How do we end a world history course? I suspect more teachers think a lot about the start of their courses and less about the end. I know I had teachers in high school and college who just seemed to stop in random places. My favorite courses were when the teacher thought about bringing some closure to the course. Like a good novel, the ending of our courses matters.
Early in my teaching career, I consciously considered my courses as completing a circle for the students. I wanted to help the students see how the main themes introduced earlier in the course helped them to make sense of the world “today.” When I began teaching at Friends Seminary in New York City, today meant the events of 9/11. Ten years later, today meant Occupy Wall Street and the Occupy Movement. In the last few years, today meant the climate crisis.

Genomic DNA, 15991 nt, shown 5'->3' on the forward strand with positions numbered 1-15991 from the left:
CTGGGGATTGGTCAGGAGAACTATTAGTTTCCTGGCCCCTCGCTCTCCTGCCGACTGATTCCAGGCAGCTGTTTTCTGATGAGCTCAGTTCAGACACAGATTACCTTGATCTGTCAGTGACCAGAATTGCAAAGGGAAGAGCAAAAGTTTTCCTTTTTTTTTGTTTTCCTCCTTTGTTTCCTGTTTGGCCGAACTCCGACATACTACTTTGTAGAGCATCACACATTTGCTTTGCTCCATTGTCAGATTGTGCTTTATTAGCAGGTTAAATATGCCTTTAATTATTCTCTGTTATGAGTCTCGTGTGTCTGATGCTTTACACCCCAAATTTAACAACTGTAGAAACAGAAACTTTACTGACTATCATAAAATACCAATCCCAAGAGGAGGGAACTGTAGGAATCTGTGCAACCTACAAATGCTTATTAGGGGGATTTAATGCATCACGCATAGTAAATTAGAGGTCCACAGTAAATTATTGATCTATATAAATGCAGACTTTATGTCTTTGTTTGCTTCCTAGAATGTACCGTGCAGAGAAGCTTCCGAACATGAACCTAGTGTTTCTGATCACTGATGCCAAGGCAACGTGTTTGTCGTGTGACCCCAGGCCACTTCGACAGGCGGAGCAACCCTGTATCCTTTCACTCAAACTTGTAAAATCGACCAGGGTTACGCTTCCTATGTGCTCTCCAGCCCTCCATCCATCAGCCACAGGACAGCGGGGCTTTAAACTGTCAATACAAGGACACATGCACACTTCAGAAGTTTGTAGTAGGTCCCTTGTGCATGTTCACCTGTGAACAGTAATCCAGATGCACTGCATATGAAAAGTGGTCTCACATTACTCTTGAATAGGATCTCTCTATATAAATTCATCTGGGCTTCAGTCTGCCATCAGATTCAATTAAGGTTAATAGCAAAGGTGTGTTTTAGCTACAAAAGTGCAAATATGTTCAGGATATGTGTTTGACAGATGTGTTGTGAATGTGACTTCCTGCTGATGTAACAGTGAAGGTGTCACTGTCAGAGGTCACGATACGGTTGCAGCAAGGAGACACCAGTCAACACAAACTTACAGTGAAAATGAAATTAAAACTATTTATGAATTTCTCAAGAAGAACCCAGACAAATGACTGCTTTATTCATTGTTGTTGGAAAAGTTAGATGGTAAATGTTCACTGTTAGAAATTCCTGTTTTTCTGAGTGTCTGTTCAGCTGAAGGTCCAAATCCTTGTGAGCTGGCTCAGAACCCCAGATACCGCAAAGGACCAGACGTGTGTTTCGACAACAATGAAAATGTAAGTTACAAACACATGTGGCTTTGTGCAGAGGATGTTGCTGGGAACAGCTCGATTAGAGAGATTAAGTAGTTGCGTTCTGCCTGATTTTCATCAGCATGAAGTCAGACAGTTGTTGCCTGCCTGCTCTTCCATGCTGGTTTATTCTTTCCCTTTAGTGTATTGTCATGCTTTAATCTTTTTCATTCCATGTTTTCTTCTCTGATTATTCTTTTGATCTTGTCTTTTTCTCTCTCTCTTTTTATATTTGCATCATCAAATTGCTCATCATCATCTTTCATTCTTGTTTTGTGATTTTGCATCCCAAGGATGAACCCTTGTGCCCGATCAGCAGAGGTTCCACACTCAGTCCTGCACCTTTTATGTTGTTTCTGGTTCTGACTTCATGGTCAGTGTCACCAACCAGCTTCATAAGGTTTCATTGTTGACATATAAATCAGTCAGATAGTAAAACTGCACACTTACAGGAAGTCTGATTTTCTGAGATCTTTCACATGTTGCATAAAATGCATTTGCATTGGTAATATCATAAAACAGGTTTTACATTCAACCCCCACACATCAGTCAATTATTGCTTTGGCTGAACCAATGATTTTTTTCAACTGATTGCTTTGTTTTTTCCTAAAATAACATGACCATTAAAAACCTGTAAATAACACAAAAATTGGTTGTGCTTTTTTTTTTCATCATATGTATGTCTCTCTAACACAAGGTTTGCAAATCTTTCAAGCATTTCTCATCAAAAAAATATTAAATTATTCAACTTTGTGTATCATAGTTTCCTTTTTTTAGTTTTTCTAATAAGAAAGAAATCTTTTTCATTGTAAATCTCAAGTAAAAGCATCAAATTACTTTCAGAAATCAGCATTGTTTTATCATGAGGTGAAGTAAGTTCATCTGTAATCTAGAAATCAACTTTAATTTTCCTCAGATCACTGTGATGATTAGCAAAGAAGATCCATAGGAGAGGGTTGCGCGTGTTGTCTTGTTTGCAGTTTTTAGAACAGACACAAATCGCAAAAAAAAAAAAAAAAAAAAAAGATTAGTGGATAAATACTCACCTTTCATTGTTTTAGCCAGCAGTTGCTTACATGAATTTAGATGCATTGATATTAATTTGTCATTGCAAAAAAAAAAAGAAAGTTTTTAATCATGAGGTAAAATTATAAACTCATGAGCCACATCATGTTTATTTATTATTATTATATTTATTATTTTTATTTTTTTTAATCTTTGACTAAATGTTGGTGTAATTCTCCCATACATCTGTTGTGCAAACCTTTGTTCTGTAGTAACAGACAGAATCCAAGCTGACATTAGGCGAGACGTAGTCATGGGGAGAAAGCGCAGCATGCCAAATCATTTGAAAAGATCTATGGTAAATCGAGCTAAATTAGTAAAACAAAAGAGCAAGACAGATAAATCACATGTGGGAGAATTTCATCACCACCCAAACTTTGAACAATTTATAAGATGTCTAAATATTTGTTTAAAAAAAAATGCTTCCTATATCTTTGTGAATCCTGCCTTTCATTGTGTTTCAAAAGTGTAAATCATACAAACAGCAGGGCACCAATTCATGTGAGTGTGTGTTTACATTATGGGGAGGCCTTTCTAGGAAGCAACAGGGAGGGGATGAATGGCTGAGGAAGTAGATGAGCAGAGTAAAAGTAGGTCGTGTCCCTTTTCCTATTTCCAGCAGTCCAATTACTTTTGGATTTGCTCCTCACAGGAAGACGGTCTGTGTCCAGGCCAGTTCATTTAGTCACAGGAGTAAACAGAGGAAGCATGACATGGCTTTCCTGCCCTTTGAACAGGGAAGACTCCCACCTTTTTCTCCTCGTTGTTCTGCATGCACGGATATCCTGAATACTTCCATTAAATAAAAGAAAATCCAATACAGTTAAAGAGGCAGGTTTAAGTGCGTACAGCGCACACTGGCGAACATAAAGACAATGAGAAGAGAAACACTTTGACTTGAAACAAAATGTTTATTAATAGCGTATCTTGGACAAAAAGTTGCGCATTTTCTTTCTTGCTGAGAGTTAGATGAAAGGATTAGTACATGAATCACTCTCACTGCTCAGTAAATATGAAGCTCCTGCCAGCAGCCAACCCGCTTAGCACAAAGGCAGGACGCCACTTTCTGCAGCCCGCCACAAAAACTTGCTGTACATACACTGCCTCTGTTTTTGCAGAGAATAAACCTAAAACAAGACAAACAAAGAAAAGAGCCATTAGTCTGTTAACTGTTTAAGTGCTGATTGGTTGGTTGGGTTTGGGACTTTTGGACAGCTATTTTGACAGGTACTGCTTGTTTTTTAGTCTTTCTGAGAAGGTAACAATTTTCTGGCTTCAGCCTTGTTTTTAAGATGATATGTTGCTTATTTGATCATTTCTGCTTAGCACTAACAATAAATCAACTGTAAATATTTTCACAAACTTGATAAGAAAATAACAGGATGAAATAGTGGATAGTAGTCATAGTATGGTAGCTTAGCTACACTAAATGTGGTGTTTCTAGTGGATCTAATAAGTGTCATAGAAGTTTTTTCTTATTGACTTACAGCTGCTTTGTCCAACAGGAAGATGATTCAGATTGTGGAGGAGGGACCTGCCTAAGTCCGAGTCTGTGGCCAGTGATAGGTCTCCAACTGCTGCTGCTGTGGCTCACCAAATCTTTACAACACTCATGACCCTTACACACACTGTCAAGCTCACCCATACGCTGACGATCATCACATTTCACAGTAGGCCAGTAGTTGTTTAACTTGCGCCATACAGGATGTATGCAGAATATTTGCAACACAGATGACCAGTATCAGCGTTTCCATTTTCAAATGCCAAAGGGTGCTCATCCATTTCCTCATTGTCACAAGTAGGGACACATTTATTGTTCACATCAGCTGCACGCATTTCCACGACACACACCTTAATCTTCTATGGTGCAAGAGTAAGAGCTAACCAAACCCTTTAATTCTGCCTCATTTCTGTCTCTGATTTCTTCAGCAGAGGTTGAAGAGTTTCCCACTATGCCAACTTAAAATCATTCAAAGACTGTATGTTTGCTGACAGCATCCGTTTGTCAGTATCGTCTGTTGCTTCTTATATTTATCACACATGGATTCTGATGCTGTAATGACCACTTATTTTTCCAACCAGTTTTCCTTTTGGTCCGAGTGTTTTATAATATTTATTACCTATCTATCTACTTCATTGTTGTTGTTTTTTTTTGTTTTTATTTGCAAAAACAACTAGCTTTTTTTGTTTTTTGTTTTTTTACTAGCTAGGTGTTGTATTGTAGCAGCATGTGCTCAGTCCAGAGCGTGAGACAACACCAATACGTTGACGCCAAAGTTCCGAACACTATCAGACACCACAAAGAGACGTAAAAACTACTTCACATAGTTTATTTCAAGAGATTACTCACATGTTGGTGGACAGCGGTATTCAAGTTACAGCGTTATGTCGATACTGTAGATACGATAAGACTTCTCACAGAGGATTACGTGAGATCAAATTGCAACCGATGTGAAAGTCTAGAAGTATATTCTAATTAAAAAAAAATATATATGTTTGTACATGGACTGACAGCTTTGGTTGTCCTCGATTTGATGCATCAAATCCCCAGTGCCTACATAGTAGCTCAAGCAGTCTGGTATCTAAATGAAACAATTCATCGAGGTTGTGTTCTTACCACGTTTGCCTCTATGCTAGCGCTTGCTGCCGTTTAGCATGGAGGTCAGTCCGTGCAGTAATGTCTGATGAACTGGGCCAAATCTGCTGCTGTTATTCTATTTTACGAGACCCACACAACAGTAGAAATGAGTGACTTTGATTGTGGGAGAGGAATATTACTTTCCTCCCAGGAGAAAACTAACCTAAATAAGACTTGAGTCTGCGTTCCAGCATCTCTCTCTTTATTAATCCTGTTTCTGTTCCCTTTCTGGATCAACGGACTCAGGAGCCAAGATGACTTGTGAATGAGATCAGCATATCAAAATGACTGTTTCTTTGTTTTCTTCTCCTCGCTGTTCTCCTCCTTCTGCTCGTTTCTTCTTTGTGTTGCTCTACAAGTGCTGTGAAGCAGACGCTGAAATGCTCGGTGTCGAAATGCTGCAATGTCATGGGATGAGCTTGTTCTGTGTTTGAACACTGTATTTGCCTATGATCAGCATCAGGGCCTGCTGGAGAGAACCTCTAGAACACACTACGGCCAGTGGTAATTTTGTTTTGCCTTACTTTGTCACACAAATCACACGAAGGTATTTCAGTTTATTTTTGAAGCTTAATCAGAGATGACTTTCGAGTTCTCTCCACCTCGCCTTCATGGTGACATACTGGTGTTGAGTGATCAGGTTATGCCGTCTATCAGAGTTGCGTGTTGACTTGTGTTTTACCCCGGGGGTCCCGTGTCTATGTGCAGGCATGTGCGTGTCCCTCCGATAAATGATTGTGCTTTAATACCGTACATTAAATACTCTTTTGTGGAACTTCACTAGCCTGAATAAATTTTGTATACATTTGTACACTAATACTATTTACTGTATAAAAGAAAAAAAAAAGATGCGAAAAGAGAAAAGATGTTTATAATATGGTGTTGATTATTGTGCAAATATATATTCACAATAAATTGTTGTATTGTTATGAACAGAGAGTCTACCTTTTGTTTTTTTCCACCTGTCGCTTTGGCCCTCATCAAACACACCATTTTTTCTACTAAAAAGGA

Using sources from women around the world, we can help students see how industrialization, imperialism, globalization, and neoliberalism have contributed to the climate crisis and gross inequalities in the world today. By showing students how these multiple historical processes have shaped today’s world, we can also help students see the similarities between the multiple causes of historical events and the increasing emphasis on intersectionality in analyzing people’s identities.
How Most of the World’s Women Understand Neoliberalism
In last week’s post, I discussed the competing views of neoliberalism and the increasing interconnectedness of the global economy in the late twentieth century. Men wrote all the sources I included in that post, so I want to focus on how women in the Global South understood neoliberalism.
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